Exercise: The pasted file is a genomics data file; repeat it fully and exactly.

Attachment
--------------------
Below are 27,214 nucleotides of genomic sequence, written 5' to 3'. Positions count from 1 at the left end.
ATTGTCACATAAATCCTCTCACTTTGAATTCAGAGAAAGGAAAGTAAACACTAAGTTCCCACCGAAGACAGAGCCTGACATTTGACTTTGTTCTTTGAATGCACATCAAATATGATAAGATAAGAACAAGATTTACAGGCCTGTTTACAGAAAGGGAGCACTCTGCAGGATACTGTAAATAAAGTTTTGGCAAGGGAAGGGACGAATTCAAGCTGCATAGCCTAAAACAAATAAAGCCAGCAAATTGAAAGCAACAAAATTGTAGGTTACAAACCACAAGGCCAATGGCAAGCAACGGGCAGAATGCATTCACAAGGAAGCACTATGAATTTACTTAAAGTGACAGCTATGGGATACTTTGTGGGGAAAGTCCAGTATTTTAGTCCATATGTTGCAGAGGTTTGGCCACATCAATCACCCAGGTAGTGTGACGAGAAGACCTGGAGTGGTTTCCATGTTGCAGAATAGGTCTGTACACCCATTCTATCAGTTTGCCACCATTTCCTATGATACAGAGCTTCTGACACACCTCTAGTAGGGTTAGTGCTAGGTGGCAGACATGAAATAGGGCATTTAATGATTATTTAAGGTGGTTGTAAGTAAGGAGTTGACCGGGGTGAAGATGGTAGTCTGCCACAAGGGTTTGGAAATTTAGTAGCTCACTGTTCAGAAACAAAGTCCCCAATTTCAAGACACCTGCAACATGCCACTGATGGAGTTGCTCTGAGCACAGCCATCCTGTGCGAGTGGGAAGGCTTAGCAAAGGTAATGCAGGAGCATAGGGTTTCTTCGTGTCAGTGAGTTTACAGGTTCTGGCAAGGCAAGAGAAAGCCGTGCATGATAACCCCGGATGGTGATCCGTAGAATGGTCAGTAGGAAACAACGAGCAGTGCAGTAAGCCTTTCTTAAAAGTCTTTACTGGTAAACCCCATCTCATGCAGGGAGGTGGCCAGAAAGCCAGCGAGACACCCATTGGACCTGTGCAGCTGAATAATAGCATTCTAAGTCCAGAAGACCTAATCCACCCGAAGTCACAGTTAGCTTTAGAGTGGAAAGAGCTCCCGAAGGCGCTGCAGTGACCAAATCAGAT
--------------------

Below are 27,214 nucleotides of genomic sequence, written 5' to 3'. Positions count from 1 at the left end.
ATTGTCACATAAATCCTCTCACTTTGAATTCAGAGAAAGGAAAGTAAACACTAAGTTCCCACCGAAGACAGAGCCTGACATTTGACTTTGTTCTTTGAATGCACATCAAATATGATAAGATAAGAACAAGATTTACAGGCCTGTTTACAGAAAGGGAGCACTCTGCAGGATACTGTAAATAAAGTTTTGGCAAGGGAAGGGACGAATTCAAGCTGCATAGCCTAAAACAAATAAAGCCAGCAAATTGAAAGCAACAAAATTGTAGGTTACAAACCACAAGGCCAATGGCAAGCAACGGGCAGAATGCATTCACAAGGAAGCACTATGAATTTACTTAAAGTGACAGCTATGGGATACTTTGTGGGGAAAGTCCAGTATTTTAGTCCATATGTTGCAGAGGTTTGGCCACATCAATCACCCAGGTAGTGTGACGAGAAGACCTGGAGTGGTTTCCATGTTGCAGAATAGGTCTGTACACCCATTCTATCAGTTTGCCACCATTTCCTATGATACAGAGCTTCTGACACACCTCTAGTAGGGTTAGTGCTAGGTGGCAGACATGAAATAGGGCATTTAATGATTATTTAAGGTGGTTGTAAGTAAGGAGTTGACCGGGGTGAAGATGGTAGTCTGCCACAAGGGTTTGGAAATTTAGTAGCTCACTGTTCAGAAACAAAGTCCCCAATTTCAAGACACCTGCAACATGCCACTGATGGAGTTGCTCTGAGCACAGCCATCCTGTGCGAGTGGGAAGGCTTAGCAAAGGTAATGCAGGAGCATAGGGTTTCTTCGTGTCAGTGAGTTTACAGGTTCTGGCAAGGCAAGAGAAAGCCGTGCATGATAACCCCGGATGGTGATCCGTAGAATGGTCAGTAGGAAACAACGAGCAGTGCAGTAAGCCTTTCTTAAAAGTCTTTACTGGTAAACCCCATCTCATGCAGGGAGGTGGCCAGAAAGCCAGCGAGACACCCATTGGACCTGTGCAGCTGAATAATAGCATTCTAAGTCCAGAAGACCTAATCCACCCGAAGTCACAGTTAGCTTTAGAGTGGAAAGAGCTCCCGAAGGCGCTGCAGTGACCAAATCAGAT